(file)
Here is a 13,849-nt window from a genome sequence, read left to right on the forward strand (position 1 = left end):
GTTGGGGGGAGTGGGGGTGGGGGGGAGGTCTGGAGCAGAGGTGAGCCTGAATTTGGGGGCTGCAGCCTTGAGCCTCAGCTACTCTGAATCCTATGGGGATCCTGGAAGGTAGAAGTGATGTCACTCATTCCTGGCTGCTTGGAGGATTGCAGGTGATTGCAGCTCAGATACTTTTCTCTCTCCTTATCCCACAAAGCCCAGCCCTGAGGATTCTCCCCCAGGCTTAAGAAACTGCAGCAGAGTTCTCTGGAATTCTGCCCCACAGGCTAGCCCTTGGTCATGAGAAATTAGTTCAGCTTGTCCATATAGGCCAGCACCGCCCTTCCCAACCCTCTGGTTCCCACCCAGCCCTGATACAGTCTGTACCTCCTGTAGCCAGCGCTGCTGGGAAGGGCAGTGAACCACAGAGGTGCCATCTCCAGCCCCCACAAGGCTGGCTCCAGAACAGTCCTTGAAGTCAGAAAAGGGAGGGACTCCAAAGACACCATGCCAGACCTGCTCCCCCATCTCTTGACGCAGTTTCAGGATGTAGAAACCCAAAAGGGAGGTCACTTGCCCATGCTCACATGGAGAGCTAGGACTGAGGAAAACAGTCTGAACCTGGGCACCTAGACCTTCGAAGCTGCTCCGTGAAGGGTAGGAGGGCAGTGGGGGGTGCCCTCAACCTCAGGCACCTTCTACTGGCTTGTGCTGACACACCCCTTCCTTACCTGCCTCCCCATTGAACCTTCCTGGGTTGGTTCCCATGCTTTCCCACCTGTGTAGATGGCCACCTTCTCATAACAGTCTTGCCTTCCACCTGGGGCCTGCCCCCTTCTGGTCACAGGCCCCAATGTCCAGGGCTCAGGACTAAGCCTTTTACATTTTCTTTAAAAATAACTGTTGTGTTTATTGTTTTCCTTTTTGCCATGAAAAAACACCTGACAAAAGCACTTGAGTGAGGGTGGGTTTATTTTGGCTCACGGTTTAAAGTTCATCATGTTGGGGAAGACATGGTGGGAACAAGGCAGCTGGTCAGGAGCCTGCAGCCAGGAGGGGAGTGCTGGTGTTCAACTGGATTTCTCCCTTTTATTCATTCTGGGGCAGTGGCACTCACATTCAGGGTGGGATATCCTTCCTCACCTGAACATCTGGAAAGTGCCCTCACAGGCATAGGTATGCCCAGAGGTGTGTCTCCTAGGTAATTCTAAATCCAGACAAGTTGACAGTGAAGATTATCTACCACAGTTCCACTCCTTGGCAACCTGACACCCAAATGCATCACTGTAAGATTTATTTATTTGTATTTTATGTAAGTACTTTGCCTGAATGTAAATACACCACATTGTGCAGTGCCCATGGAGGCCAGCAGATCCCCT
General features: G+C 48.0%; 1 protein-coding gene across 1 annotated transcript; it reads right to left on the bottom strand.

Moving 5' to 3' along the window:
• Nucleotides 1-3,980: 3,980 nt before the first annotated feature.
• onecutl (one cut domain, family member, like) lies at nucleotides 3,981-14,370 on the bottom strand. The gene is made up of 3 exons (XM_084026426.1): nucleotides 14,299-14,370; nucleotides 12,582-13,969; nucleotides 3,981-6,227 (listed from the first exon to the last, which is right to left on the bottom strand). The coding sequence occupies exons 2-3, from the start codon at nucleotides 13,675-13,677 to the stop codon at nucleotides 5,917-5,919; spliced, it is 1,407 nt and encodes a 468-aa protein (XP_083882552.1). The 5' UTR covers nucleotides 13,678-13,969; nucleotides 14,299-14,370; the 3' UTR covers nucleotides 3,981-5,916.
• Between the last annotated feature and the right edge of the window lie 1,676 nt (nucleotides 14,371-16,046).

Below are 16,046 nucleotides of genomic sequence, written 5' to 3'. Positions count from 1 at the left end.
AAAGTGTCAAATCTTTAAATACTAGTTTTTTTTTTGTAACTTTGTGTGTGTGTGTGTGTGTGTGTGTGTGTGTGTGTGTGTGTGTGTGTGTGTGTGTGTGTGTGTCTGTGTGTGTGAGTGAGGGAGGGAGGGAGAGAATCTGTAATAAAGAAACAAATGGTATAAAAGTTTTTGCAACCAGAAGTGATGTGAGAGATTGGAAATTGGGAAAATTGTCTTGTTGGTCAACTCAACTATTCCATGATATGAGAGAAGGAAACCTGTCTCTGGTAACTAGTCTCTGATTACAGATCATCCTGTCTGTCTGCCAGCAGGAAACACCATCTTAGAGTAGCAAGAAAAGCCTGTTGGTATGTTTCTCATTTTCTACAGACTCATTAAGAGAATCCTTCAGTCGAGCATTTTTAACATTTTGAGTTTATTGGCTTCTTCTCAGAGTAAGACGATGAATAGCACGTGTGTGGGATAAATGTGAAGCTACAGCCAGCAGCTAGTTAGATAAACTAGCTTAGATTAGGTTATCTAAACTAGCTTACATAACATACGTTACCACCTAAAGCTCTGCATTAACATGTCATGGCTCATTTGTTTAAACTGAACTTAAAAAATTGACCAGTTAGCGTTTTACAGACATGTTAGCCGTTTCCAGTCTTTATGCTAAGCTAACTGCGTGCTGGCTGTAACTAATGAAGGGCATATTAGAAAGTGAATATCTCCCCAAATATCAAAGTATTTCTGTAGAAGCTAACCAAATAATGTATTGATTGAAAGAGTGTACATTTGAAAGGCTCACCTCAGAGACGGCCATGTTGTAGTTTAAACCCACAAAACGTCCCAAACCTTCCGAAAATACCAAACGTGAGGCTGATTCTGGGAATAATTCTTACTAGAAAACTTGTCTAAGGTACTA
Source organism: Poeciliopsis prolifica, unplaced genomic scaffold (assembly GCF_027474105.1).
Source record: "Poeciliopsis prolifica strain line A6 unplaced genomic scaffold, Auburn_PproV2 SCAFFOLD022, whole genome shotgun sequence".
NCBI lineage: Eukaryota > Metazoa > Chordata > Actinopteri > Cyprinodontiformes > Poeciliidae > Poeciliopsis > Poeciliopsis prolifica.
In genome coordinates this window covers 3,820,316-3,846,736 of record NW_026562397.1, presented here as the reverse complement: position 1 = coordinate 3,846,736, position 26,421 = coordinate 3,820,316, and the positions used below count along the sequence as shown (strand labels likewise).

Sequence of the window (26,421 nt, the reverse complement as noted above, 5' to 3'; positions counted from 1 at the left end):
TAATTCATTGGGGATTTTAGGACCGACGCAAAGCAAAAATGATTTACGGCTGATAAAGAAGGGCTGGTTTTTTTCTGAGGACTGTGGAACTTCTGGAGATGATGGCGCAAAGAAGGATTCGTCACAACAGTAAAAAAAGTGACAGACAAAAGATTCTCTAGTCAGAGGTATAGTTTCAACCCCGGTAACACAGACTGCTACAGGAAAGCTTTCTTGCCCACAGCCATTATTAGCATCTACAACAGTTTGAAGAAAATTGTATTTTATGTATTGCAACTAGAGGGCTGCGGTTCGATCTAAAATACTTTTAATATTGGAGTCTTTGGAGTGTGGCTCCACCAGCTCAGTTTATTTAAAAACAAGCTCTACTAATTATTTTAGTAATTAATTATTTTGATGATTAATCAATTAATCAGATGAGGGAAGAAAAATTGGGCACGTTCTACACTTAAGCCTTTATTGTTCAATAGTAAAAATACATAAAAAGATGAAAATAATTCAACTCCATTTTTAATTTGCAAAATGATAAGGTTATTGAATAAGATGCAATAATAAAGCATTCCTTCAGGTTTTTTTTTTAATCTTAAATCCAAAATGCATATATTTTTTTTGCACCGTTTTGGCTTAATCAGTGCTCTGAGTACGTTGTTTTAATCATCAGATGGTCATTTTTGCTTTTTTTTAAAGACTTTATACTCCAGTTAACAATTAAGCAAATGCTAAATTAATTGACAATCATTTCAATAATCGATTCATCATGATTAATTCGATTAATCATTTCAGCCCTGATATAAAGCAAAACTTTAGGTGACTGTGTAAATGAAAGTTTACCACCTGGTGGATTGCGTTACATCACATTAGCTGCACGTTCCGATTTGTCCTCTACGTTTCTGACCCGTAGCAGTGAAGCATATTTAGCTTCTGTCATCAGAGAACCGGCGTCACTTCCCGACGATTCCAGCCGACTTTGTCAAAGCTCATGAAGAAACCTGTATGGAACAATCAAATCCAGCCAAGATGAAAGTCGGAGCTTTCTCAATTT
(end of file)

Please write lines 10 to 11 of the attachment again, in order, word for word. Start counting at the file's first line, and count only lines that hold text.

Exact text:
Source organism: Poeciliopsis prolifica, unplaced genomic scaffold (assembly GCF_027474105.1).
Source record: "Poeciliopsis prolifica strain line A6 unplaced genomic scaffold, Auburn_PproV2 SCAFFOLD022, whole genome shotgun sequence".